Weather the winter winds by heading underground
Roll up a bath towel against the base of the door. Stick plastic sheeting on the windows. Throw on yet another layer.
When the Kansas City winter hits, we all have our seasonal rituals to stay warm. But when your business depends on steady temperatures – and when your company budget can’t afford another polar vortex – how will you survive the next few months? After all, the Farmer’s Almanac is predicting “another wild ride” this winter, including “frigid temperatures” and “hefty snowfalls” guaranteed to chatter your teeth.
But even if you can’t hibernate your way to spring, you can still escape the winter blast zone by moving your operation underground.
Midwest weather is no match
No matter what the thermometer says, it’s always comfortable underground—usually a constant temperature of around 73 degrees. The benefits of this are obvious. It means shipments in and out of your doors can be handled completely out of any weather conditions that might be blowing through our area.
This can be a nice benefit for many area businesses, including wine distributors, collectors and Internet sales companies. And don’t forget the advantages for those needing storage. Whether you need space for your condo residents or your small distribution business – or you need personal storage – you can enjoy climate-controlled access without the worry of anything freezing (not the case for many of the above-ground storage options).
Underground is also really nice on the budget. As we watch our house electric or gas rate quickly climb in the winter, your business can rely on a steady bill each month, thanks to the even temps underground. It’s not uncommon for Kansas City-area companies to save up to $1.50 to $2 per square foot per year in the winter compared to their bill above ground. That kind of reduction can add up to big savings!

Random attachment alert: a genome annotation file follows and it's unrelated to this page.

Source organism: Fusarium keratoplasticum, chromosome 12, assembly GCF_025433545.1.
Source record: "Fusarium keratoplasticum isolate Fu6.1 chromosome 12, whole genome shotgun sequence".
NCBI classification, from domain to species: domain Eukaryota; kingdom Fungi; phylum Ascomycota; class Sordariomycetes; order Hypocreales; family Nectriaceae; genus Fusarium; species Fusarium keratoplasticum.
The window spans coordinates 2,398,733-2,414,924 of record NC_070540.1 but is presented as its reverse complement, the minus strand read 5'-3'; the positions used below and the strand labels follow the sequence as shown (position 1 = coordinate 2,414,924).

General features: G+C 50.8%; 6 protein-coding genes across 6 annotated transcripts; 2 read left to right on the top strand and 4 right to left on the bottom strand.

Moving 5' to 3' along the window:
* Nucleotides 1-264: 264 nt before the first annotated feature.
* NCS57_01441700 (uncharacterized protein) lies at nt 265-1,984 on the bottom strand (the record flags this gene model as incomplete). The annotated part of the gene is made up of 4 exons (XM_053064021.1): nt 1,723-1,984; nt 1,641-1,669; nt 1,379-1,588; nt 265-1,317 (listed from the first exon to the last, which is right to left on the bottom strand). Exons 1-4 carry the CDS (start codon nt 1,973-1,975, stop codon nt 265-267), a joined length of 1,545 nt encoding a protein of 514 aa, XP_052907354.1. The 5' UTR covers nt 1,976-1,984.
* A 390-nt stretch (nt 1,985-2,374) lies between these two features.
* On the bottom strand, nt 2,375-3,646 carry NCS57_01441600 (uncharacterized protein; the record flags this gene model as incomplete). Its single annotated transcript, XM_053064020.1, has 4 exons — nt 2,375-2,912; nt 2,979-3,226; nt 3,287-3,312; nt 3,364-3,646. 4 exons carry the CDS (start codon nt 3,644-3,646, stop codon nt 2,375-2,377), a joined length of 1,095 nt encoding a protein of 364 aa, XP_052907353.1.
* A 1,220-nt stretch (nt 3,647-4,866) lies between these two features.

Fewer colds during cold season?
Aside from the steady thermostat, underground’s low humidity rate of around 55 to 60% is especially helpful as we all try to combat the dry air that comes this time of year. Cold air is dry air, and the telltale physical symptoms are hard to miss: itchy skin, dried-out nasal passages, coughs and colds.
Companies above ground are running those furnaces on high during the winter months to keep the cold at bay, but that dries out that air even further, and the indoor relative humidity (RH) plummets. (It’s the reason we pull out those humidifiers each winter.) It’s that lack of moisture in the air that contributes to the increase in cold and flu cases during the wintertime. Bob Henson elaborates in Weather Underground:
“Studies increasingly agree that the flu is transmitted more readily when the RH is low. At higher RH, the virus appears to be less stable, and the small virus-bearing droplets sent into the air by a cough seem more likely to attract water vapor and fall out of the air before infecting someone else. There’s also evidence that the flu grows more readily in the upper respiratory tract when it’s dry.”
It stands to reason that the steady humidity rate of underground just may keep your employees happier – and healthier – this winter. And fewer sick days mean higher productivity.
Get your team out of the cold
If you’re ready to escape the winter weather this year and start the next decade with a smarter approach for your office, industrial, warehouse or storage area, be sure to consider the abundance of underground space throughout the region.
It might be the best way to tame the “wild ride” that’s supposedly coming our way.
Larry McMillin is vice president of leasing at Copaken Brooks, a full-service commercial real estate firm headquartered in Kansas City and serving the Midwest. The company’s full suite of services includes: leasing (office, retail, industrial, medical,and underground), construction management, investment acquisition and sales, tenant representation and HQ relocations, condo management, property management, asset management, and development. Share your thoughts on our Facebook page or on Twitter @CopakenBrooks.
(Photo: Iain Lees / Digging out Snow Holes / CC BY-SA 2.0)